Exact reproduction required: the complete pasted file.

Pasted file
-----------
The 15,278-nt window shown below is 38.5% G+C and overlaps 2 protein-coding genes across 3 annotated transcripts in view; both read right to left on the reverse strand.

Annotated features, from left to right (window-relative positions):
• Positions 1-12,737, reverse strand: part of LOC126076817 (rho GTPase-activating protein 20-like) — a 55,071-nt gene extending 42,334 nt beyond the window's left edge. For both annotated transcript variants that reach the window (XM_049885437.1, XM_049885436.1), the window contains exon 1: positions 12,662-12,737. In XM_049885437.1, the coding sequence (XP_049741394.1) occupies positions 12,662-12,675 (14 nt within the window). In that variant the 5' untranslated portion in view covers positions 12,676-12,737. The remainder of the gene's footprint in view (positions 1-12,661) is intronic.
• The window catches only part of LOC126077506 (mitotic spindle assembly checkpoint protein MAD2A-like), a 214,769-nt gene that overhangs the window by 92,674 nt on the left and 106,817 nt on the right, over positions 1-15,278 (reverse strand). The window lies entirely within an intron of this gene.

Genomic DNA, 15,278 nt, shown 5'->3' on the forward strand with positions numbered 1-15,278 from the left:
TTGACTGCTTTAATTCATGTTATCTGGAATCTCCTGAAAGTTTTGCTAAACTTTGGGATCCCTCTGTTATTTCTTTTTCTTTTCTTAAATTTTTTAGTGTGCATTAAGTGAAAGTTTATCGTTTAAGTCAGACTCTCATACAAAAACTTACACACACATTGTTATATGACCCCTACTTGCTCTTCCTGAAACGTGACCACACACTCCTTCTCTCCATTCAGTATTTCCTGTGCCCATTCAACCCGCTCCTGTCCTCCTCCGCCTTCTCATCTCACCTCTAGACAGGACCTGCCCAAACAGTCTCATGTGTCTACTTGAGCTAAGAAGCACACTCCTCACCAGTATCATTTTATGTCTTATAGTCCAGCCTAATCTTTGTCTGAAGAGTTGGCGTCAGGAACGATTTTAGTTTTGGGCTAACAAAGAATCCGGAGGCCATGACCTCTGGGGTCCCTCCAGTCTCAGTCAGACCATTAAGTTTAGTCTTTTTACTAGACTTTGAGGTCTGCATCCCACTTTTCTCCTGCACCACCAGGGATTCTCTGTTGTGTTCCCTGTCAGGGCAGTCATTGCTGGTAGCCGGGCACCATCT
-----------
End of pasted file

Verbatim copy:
The 15,278-nt window shown below is 38.5% G+C and overlaps 2 protein-coding genes across 3 annotated transcripts in view; both read right to left on the reverse strand.

Annotated features, from left to right (window-relative positions):
• Positions 1-12,737, reverse strand: part of LOC126076817 (rho GTPase-activating protein 20-like) — a 55,071-nt gene extending 42,334 nt beyond the window's left edge. For both annotated transcript variants that reach the window (XM_049885437.1, XM_049885436.1), the window contains exon 1: positions 12,662-12,737. In XM_049885437.1, the coding sequence (XP_049741394.1) occupies positions 12,662-12,675 (14 nt within the window). In that variant the 5' untranslated portion in view covers positions 12,676-12,737. The remainder of the gene's footprint in view (positions 1-12,661) is intronic.
• The window catches only part of LOC126077506 (mitotic spindle assembly checkpoint protein MAD2A-like), a 214,769-nt gene that overhangs the window by 92,674 nt on the left and 106,817 nt on the right, over positions 1-15,278 (reverse strand). The window lies entirely within an intron of this gene.

Genomic DNA, 15,278 nt, shown 5'->3' on the forward strand with positions numbered 1-15,278 from the left:
TTGACTGCTTTAATTCATGTTATCTGGAATCTCCTGAAAGTTTTGCTAAACTTTGGGATCCCTCTGTTATTTCTTTTTCTTTTCTTAAATTTTTTAGTGTGCATTAAGTGAAAGTTTATCGTTTAAGTCAGACTCTCATACAAAAACTTACACACACATTGTTATATGACCCCTACTTGCTCTTCCTGAAACGTGACCACACACTCCTTCTCTCCATTCAGTATTTCCTGTGCCCATTCAACCCGCTCCTGTCCTCCTCCGCCTTCTCATCTCACCTCTAGACAGGACCTGCCCAAACAGTCTCATGTGTCTACTTGAGCTAAGAAGCACACTCCTCACCAGTATCATTTTATGTCTTATAGTCCAGCCTAATCTTTGTCTGAAGAGTTGGCGTCAGGAACGATTTTAGTTTTGGGCTAACAAAGAATCCGGAGGCCATGACCTCTGGGGTCCCTCCAGTCTCAGTCAGACCATTAAGTTTAGTCTTTTTACTAGACTTTGAGGTCTGCATCCCACTTTTCTCCTGCACCACCAGGGATTCTCTGTTGTGTTCCCTGTCAGGGCAGTCATTGCTGGTAGCCGGGCACCATCT